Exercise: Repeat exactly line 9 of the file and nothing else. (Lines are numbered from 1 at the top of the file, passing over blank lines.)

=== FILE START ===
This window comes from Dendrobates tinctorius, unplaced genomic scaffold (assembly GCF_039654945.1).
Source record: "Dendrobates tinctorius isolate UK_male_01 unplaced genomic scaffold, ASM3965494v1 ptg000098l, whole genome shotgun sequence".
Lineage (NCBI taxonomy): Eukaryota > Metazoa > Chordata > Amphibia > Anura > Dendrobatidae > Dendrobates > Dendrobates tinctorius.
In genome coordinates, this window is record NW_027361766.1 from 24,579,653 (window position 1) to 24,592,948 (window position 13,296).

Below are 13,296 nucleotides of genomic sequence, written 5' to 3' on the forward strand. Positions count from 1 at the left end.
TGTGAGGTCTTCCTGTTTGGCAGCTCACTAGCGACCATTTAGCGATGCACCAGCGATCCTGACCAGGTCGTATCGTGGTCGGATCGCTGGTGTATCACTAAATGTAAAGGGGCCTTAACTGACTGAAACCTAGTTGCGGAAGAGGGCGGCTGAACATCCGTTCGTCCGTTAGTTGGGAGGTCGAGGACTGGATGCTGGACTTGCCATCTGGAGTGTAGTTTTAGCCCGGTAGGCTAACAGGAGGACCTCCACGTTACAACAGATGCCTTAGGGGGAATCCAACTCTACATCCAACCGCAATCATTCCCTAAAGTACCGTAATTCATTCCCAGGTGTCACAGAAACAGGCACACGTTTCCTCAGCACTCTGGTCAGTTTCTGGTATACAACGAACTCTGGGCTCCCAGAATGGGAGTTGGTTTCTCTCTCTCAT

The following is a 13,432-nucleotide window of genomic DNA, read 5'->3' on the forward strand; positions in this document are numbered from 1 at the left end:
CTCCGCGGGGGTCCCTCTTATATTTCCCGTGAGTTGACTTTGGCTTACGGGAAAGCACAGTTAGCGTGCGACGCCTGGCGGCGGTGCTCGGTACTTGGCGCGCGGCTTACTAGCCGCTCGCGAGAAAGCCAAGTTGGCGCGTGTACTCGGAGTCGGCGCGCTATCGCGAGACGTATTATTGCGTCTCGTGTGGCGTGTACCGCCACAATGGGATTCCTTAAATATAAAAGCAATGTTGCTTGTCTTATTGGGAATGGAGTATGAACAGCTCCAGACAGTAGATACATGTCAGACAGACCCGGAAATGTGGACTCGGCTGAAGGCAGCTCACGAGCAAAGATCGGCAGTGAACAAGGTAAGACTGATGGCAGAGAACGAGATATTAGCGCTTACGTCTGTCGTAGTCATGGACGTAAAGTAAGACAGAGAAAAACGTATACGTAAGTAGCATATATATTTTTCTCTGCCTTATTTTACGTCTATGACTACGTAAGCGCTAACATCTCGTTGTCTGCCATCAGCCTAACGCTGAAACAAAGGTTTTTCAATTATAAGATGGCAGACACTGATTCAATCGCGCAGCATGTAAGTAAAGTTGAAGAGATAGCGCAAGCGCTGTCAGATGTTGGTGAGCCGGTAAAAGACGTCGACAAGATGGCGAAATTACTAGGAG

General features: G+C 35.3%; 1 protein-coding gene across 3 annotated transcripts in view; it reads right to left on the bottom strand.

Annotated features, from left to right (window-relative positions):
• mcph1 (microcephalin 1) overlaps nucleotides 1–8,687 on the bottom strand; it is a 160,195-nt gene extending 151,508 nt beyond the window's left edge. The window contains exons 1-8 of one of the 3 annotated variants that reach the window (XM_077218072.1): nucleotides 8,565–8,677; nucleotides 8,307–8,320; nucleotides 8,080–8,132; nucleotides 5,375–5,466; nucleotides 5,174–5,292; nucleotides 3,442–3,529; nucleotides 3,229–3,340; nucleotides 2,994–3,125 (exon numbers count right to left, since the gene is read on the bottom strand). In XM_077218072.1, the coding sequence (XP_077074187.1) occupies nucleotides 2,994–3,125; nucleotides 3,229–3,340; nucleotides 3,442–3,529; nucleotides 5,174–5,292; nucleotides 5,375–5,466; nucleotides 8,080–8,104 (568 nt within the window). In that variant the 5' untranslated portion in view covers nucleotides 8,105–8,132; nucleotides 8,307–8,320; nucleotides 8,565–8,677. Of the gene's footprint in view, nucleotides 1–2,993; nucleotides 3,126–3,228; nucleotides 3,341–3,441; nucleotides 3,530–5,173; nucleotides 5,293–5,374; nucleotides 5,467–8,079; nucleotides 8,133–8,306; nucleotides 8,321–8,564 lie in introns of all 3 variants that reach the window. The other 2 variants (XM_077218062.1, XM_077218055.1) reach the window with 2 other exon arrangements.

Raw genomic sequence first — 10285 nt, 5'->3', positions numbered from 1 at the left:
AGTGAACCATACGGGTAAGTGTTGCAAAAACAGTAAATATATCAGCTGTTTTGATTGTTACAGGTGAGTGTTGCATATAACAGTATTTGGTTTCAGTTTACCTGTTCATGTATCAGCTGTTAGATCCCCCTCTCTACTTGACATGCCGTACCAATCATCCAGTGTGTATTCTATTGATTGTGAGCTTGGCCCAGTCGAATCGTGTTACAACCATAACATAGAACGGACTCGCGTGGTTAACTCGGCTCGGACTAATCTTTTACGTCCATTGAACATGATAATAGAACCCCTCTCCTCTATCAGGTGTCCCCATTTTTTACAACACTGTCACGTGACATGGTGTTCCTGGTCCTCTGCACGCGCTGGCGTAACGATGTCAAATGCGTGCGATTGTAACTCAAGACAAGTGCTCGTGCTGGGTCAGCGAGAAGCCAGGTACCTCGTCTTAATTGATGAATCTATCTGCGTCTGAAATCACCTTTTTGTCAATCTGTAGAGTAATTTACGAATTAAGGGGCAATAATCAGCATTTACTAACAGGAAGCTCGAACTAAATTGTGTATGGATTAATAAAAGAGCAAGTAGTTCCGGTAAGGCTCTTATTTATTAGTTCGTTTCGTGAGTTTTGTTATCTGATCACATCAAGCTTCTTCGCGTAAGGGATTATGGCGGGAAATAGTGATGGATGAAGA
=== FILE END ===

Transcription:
General features: G+C 35.3%; 1 protein-coding gene across 3 annotated transcripts in view; it reads right to left on the bottom strand.